Ultimately, if a loved one is sinning, they need grace and not enabling.  It may seem like giving them grace (confrontation in some cases) will “stumble” them because it will arouse their anger.  Let me share an analogy:

A friend comes to visit a farmer on a rainy day. After being invited inside, he notices that there is a hole in the roof, and rain is dripping into the living room. “Why do you do something about that hole?” he asks his farmer friend. “Oh but it's raining right now,” the farmer replies, “I can't go on the roof because it's slippery.”  This is a good point, and so the friend drops the topic and enjoys the rest of the visit.

A week later, the friend visits again. It's a bright and sunny day, but when he goes inside, he notices that the hole is still present. “Why didn't you fix that hole in your roof?” he asks. “Well, it's not raining,” the farmer explains, “there's no need!”

Now the question of the story is this:  When would be the right time for the farmer to fix the roof?  Obviously, it would be when it's sunny outside and there is “no need” because the problem is not causing any symptoms (no leakage). Those who claim that triggering anger is stumbling a person mistakes the problem (heart problem) with the symptom (anger). They think that by avoiding the symptom and preventing consequences, then things are great – the hole in the roof (heart problem) isn't a problem as long it's not raining (symptoms), right?  Right guys?

The issue IS a heart issue, though, all sin is. If you are gracious and they get angry at you, that's a symptom of that underlying heart condition. To avoid confrontation and accountability (Biblical forms of grace) will irritate the symptom less, but it will enable the heart problem to get worse. If you go out of your way to protect someone from the symptoms of their issue (including anger), you are a textbook case of an enabler who prevents the sinning individual from a crisis that might bring about change, and thereby strengthens the power of sin in that person's life.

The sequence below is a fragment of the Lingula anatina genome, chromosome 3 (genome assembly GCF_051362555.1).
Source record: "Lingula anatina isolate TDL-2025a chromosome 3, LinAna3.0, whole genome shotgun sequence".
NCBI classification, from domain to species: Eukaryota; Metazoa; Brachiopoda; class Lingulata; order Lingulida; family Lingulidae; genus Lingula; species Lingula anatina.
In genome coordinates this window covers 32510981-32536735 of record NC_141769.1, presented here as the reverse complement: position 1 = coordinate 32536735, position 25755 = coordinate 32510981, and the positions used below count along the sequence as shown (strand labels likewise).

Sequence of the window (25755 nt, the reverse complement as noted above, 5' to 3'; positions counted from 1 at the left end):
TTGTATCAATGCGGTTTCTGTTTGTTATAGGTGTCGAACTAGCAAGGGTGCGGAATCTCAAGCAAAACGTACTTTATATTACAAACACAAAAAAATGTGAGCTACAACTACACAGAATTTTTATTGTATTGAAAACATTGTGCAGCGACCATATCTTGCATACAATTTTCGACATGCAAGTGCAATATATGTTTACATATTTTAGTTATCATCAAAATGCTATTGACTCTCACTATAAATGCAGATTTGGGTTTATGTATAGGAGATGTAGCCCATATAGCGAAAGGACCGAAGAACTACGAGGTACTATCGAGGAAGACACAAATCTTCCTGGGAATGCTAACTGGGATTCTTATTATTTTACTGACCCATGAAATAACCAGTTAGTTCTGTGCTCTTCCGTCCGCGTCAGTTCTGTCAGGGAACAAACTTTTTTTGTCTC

That's not grace. That's not offering help. That's not making a righteous choice easier. Rather, enabling makes wrong choices easier and offers to whitewash the world instead of washing the world. Chesterton wrote that one who is not truly loyal will “be less inclined to the reform of things; more inclined to a sort of front-bench official answer to all attacks, soothing every one with assurances. He will not wash the world, but whitewash the world.”

Galatians 2:17
“But if, while we seek to be justified by Christ, we ourselves also are found sinners, is Christ therefore a minister of sin? Certainly not!”

In other words:

“Seeking Christ includes increasing the knowledge of our own sin – does this (increase in knowledge of sin) increase sin? Certainly not!”

Grace often increases knowledge of sin, but it does not increase sin itself. In fact, grace is the only way out of sin.

[CLICK to view full size!!!]

Saturday, February 22, 2014

A Tale of Truth and Loyalty

The King and His Hawk

GENGHIS KHAN was a great king and warrior.